The Old Testament and Gospel readings this morning point us to the historical experience of our spiritual ancestors, the people of Israel. The prophet Isaiah is speaking to the people of Jerusalem and Judah at a time when their nation is falling apart. In that moment, the Northern Kingdom, Israel, is being overrun by the Assyrians, who are taking God’s people into exile. The Southern Kingdom of Judah will hang on for another century or so, suffering devastating invasions and sieges, only delaying the inevitable. Their world is crumbling; and the prophets are saying there’s lots of blame to go around, from the religious and political leaders all the way down to the regular folks – everyone who’s turned away from following God’s covenant, just going through the motions of religious observance with no movement of the heart to accompany it. God’s judgment is coming, Isaiah says just before this morning’s reading, and the nation will be no more. But even so, he says, the story is not over. A remnant will be preserved, Isaiah says. And “in the days to come,” all the nations shall stream to the mountain of the Lord’s house, that God “may teach us his ways and that we may walk in his paths” (2:2-3). Conflicts will no longer be settled by invading armies but by the sovereign Lord. “They shall beat their swords into ploughshares and their spears into pruning hooks,” Isaiah says; “nation shall not lift up sword against nation, neither shall they learn war anymore” (2:4). Destruction may be coming, God says through the prophet, but destruction is not the last word. The last word comes when God sends the anointed king, the messiah, who will restore God’s people in their faithfulness and in their security. The last word is life made new.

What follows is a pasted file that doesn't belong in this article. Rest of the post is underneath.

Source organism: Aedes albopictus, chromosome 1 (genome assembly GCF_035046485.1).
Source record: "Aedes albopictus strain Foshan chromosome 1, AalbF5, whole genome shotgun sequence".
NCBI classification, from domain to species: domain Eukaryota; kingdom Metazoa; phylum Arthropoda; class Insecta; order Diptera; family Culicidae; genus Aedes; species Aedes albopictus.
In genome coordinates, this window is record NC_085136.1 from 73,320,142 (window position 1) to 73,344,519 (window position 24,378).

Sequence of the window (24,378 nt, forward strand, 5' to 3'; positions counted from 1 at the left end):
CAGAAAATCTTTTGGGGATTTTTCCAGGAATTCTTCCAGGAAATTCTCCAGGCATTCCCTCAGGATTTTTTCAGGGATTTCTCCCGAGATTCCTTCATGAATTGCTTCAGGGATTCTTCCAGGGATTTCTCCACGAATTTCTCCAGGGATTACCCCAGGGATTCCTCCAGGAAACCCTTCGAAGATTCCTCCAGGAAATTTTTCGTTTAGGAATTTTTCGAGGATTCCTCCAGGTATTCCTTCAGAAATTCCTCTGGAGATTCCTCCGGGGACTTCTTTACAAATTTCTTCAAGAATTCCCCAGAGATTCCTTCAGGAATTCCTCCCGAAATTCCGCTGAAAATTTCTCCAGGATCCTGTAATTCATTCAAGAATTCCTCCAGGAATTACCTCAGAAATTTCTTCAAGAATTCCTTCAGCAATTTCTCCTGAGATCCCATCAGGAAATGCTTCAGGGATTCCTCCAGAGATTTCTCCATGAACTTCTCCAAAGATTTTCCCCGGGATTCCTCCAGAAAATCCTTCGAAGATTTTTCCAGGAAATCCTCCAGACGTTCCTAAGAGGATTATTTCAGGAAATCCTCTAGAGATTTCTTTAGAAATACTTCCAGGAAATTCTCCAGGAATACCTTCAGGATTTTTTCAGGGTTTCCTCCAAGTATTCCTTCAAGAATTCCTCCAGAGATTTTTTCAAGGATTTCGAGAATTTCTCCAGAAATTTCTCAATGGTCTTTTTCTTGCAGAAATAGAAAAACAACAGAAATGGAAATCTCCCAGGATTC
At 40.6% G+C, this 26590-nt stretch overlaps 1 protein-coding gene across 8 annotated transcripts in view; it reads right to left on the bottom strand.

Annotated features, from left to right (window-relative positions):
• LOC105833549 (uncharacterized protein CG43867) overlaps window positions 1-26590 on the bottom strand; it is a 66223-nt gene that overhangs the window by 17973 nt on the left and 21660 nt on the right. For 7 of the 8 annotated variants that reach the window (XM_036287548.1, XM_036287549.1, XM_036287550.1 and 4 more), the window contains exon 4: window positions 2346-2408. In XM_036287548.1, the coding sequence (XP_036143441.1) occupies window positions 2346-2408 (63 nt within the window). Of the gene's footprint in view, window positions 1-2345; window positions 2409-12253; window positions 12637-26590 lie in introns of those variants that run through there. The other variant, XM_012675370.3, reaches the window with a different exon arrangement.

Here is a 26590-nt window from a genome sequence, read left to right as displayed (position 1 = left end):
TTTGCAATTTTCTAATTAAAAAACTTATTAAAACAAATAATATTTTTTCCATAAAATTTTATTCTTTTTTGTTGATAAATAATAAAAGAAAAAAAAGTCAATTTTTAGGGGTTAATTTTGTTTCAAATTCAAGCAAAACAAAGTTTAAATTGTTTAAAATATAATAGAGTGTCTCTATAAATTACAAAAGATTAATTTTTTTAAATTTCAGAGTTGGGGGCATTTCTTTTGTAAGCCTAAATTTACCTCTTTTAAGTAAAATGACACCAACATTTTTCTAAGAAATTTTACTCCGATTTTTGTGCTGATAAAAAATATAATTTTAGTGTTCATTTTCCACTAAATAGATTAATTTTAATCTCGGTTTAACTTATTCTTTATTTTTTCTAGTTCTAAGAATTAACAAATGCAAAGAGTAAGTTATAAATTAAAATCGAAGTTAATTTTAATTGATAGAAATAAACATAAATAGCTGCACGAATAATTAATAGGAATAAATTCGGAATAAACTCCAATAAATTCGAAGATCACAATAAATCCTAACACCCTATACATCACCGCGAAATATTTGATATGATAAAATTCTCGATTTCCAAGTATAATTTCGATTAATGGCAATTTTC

Now fast-forward to the time of the Gospel reading. The news is not good: Once again, God’s people are on the brink of disaster. Seven centuries after Isaiah, Jerusalem is occupied again, only by a different power. Now the Romans are the conquerors, and they rule through blood and iron. By the time Matthew’s gospel is written, Jerusalem will be rubble and the Temple will be destroyed. But even as Jesus tells his followers about the destruction to come, he too says that judgment is not the last word. The Temple will be torn down; there will be “wars and rumors of wars” (Matthew 24:6); and the people will know terrible suffering. But afterward, the messiah, God’s anointed ruler, will appear out of the clouds of heaven and gather the faithful remnant. He will come out of nowhere – like the flood of Noah, like a thief in the night. So keep awake, Jesus says, and be ready. Salvation is near, despite the present darkness, despite what life tells you. Your experience may feel hopeless, but that is not God’s story line. Jesus will return to set the world to rights. The last word is not oppression by violent powers you can’t hope to overcome. The last word is life made new.